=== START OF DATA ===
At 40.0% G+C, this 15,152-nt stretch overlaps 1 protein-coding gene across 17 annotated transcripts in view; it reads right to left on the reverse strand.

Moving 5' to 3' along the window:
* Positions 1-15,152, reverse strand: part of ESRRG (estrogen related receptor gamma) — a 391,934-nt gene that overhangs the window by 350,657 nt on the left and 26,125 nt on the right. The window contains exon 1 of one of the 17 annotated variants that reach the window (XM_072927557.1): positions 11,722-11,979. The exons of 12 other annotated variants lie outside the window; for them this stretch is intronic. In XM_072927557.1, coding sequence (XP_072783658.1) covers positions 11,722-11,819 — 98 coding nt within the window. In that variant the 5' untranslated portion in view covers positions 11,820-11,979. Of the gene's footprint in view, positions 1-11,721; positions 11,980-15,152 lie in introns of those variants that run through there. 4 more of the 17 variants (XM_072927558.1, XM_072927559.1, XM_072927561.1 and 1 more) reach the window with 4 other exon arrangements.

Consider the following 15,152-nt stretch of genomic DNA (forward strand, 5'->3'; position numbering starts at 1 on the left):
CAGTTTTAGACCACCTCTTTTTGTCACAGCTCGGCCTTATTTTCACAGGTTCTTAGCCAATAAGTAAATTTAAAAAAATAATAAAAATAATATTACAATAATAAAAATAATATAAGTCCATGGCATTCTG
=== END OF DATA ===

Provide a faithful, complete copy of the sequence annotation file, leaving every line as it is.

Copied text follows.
At 40.0% G+C, this 15,152-nt stretch overlaps 1 protein-coding gene across 17 annotated transcripts in view; it reads right to left on the reverse strand.

Moving 5' to 3' along the window:
* Positions 1-15,152, reverse strand: part of ESRRG (estrogen related receptor gamma) — a 391,934-nt gene that overhangs the window by 350,657 nt on the left and 26,125 nt on the right. The window contains exon 1 of one of the 17 annotated variants that reach the window (XM_072927557.1): positions 11,722-11,979. The exons of 12 other annotated variants lie outside the window; for them this stretch is intronic. In XM_072927557.1, coding sequence (XP_072783658.1) covers positions 11,722-11,819 — 98 coding nt within the window. In that variant the 5' untranslated portion in view covers positions 11,820-11,979. Of the gene's footprint in view, positions 1-11,721; positions 11,980-15,152 lie in introns of those variants that run through there. 4 more of the 17 variants (XM_072927558.1, XM_072927559.1, XM_072927561.1 and 1 more) reach the window with 4 other exon arrangements.

Consider the following 15,152-nt stretch of genomic DNA (forward strand, 5'->3'; position numbering starts at 1 on the left):
CAGTTTTAGACCACCTCTTTTTGTCACAGCTCGGCCTTATTTTCACAGGTTCTTAGCCAATAAGTAAATTTAAAAAAATAATAAAAATAATATTACAATAATAAAAATAATATAAGTCCATGGCATTCTG